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Connecting business and organisations by collaborating on content - Flightdec


One of the small ironies of the internet-enabled world is that it is meant to bring communities of interest closer together.

And while there’s Facebook and Twitter and other social media connectors, no one has really cracked the wider challenge of business and other organisational groups sharing and supporting each other.

Everyone operates in a silo – even though such groups share the same interests, philosophies, (often) customers, export outlook, motivations and success stories.

At the same time, (usually) smaller companies and groups struggle to provide new content – which is one of the major important components of maintaining search engine visibility, visitors and relationships with their own customers.

Flightdec CommunitiesWhich is where comes to the party.

Its creators, Fraser Carson et al (being Sheridan Bruce, Yvonne Ward and Logan Hendra) could find nothing that made it easy for like-minded groups to easily share content across their websites.

So, they created their own – which as well as being a simple way to build websites, is an even easier way to network with and share content with other Flightdec websites.

Apparently they’ve figured out al l the backend geeky stuff that makes it easy to (tick a box) share, and selectively publish content from others.

For example, Carson and others are pushing the Technology Valley concept (the Hutt Valley and now wider Wellington’s high and medium tech business community). One way of bringing all these diverse, but shared interest, business groups together is under the site.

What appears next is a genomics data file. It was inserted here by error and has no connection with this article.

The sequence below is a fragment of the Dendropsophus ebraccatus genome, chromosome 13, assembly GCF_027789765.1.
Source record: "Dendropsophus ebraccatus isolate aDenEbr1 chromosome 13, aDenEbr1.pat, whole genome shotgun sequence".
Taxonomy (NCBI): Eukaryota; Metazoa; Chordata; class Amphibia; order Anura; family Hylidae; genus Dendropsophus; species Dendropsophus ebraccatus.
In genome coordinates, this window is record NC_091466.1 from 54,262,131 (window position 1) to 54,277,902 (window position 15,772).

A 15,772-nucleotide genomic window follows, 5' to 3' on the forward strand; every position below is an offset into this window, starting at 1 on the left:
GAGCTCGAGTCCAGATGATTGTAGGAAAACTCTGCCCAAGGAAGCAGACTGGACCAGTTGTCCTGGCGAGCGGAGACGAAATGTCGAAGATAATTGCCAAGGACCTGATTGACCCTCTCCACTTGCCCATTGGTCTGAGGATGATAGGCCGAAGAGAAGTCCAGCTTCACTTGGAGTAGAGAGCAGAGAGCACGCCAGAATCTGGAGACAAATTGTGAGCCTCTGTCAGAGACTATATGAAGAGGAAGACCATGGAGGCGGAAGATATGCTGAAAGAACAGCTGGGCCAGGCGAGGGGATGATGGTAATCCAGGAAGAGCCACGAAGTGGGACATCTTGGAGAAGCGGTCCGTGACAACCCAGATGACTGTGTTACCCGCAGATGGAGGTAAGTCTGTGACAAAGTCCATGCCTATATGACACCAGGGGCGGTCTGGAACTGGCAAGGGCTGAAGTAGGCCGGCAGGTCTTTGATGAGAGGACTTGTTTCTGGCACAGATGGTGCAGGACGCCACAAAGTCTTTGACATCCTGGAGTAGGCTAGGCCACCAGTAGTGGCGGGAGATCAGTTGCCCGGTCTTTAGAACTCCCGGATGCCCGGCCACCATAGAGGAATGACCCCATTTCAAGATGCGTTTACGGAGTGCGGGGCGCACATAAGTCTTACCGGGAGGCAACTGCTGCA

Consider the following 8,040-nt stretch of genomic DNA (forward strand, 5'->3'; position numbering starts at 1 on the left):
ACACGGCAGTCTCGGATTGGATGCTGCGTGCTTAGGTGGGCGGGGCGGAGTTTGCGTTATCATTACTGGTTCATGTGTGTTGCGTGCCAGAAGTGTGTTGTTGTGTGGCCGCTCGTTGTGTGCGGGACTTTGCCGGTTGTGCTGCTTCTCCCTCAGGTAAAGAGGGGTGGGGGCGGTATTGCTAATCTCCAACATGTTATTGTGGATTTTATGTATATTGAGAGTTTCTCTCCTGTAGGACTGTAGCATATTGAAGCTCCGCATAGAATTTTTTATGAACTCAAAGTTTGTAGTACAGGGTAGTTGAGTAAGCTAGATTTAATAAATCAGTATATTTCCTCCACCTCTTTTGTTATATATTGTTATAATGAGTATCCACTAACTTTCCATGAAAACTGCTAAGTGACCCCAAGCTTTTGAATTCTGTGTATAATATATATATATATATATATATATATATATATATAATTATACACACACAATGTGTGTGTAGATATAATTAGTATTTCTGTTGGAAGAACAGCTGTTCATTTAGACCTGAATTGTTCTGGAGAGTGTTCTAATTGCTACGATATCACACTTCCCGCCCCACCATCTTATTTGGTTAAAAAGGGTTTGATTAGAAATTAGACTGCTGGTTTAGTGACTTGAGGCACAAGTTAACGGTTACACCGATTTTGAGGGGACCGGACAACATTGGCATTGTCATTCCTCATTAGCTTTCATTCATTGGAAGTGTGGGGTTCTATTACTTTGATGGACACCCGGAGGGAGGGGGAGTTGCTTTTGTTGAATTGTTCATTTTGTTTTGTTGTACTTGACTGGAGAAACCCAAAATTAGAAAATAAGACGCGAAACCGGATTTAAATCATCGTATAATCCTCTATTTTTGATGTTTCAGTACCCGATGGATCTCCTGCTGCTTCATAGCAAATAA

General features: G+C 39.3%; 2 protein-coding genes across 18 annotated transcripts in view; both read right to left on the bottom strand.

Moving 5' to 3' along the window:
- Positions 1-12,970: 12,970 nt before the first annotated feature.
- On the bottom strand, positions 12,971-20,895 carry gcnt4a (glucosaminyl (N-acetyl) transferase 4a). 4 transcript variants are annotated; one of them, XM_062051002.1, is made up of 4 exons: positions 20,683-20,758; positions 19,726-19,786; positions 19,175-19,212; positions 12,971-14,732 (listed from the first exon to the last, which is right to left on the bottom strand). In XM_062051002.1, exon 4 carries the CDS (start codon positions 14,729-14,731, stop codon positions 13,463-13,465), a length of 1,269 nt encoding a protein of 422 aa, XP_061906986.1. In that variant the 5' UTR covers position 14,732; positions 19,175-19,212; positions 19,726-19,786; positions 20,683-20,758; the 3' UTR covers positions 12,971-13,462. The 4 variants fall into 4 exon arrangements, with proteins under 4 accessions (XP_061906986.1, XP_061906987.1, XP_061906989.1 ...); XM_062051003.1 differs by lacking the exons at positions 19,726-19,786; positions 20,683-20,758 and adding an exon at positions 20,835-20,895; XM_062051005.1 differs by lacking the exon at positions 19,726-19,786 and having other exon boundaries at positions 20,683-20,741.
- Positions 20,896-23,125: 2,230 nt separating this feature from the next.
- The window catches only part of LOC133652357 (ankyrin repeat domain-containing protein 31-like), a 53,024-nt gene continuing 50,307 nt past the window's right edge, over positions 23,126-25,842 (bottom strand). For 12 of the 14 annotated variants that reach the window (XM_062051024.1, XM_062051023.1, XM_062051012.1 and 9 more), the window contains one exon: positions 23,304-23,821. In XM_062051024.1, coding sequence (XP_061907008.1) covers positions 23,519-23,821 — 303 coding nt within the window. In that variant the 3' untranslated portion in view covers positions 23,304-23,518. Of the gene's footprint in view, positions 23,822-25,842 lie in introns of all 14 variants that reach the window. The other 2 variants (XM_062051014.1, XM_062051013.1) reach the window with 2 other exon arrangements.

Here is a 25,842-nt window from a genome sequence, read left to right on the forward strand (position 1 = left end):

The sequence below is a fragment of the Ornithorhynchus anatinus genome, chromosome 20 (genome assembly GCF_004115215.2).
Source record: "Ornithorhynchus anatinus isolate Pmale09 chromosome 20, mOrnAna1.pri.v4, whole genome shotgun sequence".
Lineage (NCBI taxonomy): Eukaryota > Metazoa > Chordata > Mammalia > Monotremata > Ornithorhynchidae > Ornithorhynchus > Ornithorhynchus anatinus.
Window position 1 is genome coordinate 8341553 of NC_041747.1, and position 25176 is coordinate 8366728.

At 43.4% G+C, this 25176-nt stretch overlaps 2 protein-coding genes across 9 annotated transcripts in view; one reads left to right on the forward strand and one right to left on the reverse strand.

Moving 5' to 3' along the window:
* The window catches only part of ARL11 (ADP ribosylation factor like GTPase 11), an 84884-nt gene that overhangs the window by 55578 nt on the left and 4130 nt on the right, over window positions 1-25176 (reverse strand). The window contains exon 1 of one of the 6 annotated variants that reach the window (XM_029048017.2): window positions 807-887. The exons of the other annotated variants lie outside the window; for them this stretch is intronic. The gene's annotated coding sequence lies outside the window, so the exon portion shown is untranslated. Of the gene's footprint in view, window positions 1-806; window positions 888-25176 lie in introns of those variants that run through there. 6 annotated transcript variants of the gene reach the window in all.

Members, some of which Weltec Connect’s Centre for Smart Products Paul Mather describes as being ‘sparks in the dark’, are one or two man (or women) bands, often doing clever value-added products. Under a Technology Valley community, they’re better connected, aware of others up to equally clever things, and more aware of wider initiatives that are happening – for example at Callaghan Innovation.

Equally, if they have something they want to tell the wider world (or just their community), they can spread the word, easily, wider than just their own website viewers.

Carson says the group’s spent considerable time and money getting this product right and easy to use. Having stress-tested its performance, it is available for wider sale – and because it is template, and templatable, the scale it can be applied to is virtually limitless.

sticK was flattered to be asked if my blogs could be included and naturally, as a way of leveraging original content, I said yes.

Without having investigated whether the claim that no one else has figured how to easily allow communities of interest to collaborate and share content that’s optimised for mobile and tablet – I’ll take Carson’s word on that score.

In the meantime, check it out – a content solution for a connecting problem.



sticK is run by Peter Kerr. As a writer for hire, especially in the science and tech area, and in making the complicated more simple, I’m happy to yarn – if you’ve got a challenge you’d like a conversation about, it costs nothing.


You can contact him at:

Bat phone: +64 21 0696 040

Landline: +64 4 473 0960

Twitter: @sticknz

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